CoreOS on VMWare using VMWare GuestInfo API

CoreOS bills itself as “Linux for Massive Server Deployments”, but it turns out, it’s excellent for smaller deployments as well. CoreOS was intended to run in big cloud providers (Azure, AWS, Digital Ocean, etc) backed by OpenStack. I’ve been running CoreOS for a while now, on premises in VMWare. It is kind of a pain: clone the template; interrupt the boot to enable autologin, set a password for “core”; reboot again; re-mount the disk rw; paste in a hand crafted cloud-config.yml. Fortunately for me (and you!), VMWare has an API to inject settings into guests, and CoreOS has added support for using those settings in coreos-cloudinit. Information about the supported properties is here.

My new process is:

  1. Clone the template to a new VM
  2. Inject the config through the guest vmx file
  3. Boot the VM

It’s all automated though, so mostly I get other productive work or coffee drinking done while it’s conjured into existence.

The short version is that you base64 encode and inject your cloud-config, along with any additional parameters. For me it looks like:

Property Value Explanation
hostname coreos0 The hostname, obviously 🙂 ens192 The name of the interface to assign id #0 for future settings. The kernel names the first nic ens192 in VMWare.
interface.0.role private This is my internal (and only) NIC.
interface.0.dhcp no Turn off DHCP. I like it on, most like it off.
interface.0.ip.0.address CIDR IP address
interface.0.route.0.gateway Default gateway
interface.0.route.0.destination Default gateway
dns.server.0 DNS server [some ugly string of base64] Base64 encoded cloud-config.yml base64 Tells cloudinit how to decode

Ok, so this is all great, but how to you get it into VMWare? You have two choices, you can manually edit the .VMX file (boring!) or you can use powershell. The script I use is in github, but the workflow is basically:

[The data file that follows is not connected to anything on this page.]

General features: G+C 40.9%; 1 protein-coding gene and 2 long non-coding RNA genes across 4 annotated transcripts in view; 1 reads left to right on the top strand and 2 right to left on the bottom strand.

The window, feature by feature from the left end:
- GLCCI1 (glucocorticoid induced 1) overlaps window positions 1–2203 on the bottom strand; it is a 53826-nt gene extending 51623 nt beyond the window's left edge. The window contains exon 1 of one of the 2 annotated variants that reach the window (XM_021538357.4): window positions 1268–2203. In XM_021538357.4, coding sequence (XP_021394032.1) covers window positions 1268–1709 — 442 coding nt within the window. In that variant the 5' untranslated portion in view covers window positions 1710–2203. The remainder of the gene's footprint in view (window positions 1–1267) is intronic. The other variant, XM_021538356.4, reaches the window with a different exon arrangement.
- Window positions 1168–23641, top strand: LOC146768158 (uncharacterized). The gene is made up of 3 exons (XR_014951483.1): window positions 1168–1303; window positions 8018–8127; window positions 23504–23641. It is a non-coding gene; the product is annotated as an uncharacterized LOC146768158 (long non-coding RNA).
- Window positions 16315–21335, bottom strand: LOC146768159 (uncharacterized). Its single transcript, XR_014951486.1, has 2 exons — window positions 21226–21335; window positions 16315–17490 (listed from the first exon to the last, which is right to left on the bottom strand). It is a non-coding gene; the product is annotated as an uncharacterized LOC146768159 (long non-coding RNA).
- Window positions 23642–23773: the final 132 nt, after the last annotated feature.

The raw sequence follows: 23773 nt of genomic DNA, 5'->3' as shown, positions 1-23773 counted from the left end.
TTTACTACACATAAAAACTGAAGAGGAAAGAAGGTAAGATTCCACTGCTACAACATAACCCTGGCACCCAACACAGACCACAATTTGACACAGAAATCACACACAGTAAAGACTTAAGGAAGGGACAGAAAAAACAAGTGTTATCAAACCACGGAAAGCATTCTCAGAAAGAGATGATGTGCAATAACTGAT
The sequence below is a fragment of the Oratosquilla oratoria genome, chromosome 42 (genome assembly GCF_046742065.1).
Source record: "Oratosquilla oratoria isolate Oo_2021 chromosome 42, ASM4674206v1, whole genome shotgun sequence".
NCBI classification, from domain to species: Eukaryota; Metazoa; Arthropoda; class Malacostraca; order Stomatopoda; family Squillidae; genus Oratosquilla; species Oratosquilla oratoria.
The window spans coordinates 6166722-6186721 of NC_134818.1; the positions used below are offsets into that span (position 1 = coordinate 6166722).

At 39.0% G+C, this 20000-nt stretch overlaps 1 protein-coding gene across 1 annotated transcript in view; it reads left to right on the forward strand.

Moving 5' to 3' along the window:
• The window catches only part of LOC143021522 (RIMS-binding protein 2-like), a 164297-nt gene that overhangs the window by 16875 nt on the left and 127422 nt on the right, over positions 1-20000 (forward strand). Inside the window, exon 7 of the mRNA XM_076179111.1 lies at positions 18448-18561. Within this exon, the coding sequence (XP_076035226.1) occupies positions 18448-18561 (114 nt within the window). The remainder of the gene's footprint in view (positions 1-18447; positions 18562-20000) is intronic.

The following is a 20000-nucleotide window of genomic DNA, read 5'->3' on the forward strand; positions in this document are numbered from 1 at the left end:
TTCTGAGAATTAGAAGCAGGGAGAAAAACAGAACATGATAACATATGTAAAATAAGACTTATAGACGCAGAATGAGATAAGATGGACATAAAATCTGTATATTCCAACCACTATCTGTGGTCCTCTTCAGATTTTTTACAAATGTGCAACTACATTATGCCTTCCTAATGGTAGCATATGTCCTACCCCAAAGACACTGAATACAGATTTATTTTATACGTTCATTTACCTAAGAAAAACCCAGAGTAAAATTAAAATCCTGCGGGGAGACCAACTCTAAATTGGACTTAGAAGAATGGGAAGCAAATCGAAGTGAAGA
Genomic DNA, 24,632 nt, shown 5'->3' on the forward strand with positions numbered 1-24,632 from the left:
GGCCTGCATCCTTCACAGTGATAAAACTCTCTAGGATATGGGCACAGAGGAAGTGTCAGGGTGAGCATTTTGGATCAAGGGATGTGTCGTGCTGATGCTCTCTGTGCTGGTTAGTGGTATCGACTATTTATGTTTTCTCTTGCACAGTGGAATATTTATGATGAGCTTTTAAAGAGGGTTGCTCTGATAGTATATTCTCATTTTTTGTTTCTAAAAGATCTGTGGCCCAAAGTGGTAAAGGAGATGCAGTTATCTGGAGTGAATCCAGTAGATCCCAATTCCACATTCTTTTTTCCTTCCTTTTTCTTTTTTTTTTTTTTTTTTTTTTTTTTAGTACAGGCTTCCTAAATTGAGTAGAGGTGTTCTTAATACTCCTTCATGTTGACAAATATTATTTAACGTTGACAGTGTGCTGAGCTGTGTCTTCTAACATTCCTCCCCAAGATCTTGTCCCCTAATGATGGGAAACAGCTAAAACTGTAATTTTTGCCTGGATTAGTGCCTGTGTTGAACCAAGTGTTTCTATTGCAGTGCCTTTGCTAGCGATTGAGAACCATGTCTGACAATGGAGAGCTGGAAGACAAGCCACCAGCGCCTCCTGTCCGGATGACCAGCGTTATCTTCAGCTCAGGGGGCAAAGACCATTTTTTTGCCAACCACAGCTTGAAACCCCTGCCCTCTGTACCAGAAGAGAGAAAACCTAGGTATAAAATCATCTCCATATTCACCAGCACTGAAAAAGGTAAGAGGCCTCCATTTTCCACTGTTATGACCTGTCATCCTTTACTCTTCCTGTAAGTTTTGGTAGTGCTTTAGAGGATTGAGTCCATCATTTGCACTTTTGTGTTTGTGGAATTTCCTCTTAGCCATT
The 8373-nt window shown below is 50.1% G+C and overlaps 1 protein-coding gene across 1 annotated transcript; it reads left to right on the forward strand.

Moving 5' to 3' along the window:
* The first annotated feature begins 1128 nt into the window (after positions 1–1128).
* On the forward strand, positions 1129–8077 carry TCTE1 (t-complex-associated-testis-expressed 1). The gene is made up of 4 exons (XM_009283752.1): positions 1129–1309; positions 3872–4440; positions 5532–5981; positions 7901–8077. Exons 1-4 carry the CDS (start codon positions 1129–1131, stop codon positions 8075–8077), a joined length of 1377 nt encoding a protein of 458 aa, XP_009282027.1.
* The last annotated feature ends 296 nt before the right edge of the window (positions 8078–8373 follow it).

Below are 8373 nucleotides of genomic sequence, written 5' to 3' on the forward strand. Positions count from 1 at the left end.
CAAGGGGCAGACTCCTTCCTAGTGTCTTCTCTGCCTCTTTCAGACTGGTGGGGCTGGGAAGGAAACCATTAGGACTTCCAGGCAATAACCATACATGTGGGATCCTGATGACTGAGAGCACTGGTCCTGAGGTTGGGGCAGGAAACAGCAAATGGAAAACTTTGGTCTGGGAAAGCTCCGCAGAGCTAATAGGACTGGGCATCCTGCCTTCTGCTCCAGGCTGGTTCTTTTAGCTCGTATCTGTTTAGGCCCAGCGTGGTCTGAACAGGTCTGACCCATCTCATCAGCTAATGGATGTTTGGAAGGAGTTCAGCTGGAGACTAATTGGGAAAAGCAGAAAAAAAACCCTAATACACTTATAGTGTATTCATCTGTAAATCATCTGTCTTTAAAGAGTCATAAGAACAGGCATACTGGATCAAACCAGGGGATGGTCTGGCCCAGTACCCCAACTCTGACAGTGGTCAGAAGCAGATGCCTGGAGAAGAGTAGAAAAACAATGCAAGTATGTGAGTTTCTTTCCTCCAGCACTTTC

1. Clone the VM
  2. Connect to the datastore and fetch the vmx file
  3. Add the guestinfo to the VMX file
  4. Upload the VMX file back to the datastore
  5. Boot the VM


The script will pick up a cloud-config.yml and base64 encode it for you and inject it. Check out the source in github to learn more. If you’re looking at the CoreOS documentation on the VMWare backdoor, you need to put “guestinfo.” infront of all the properties. For example, guestinfo.dns.server.0. The VMWare RPC API only passes properties that start with guestinfo.

This is how it looks when it’s written out to the VMX: = "base64"
guestinfo.interface.0.dhcp = "no" = "I2Nsyb2JAd............WJ1bnR1MA0K"
guestinfo.dns.server.0 = ""
guestinfo.interface.0.ip.0.address = ""
guestinfo.interface.0.route.0.gateway = ""
guestinfo.interface.0.role = "private"
guestinfo.interface.0.route.0.destination = "" = "ens192"
guestinfo.hostname = "coreos0"

Wanna see it in action?


About robertlabrie
DevOps Engineer at The Network Inc in metro Atlanta. Too many interests to list here, check out my posts, or look me up on LinkedIn

2 Responses to CoreOS on VMWare using VMWare GuestInfo API

  1. Greg says:

    Great article Robert! I ran into an issue when doing this where it doesn’t seem to want to pick up the IP information from the cloud-config. My system is esx 5.5. Are there any special settings that need to be in place on the vmware side for that to work? The api created the machines just fine, and the vmx file has the correct information in it. However, when I boot up, the machines are still DHCP. Kind of stumped at the moment.


    • robertlabrie says:

      Hi Greg,

      Sorry for the long delay. Make sure the interface name is actually ens192 … depending on the VNIC you chose or the ESX version, the kernel might give it some other name.

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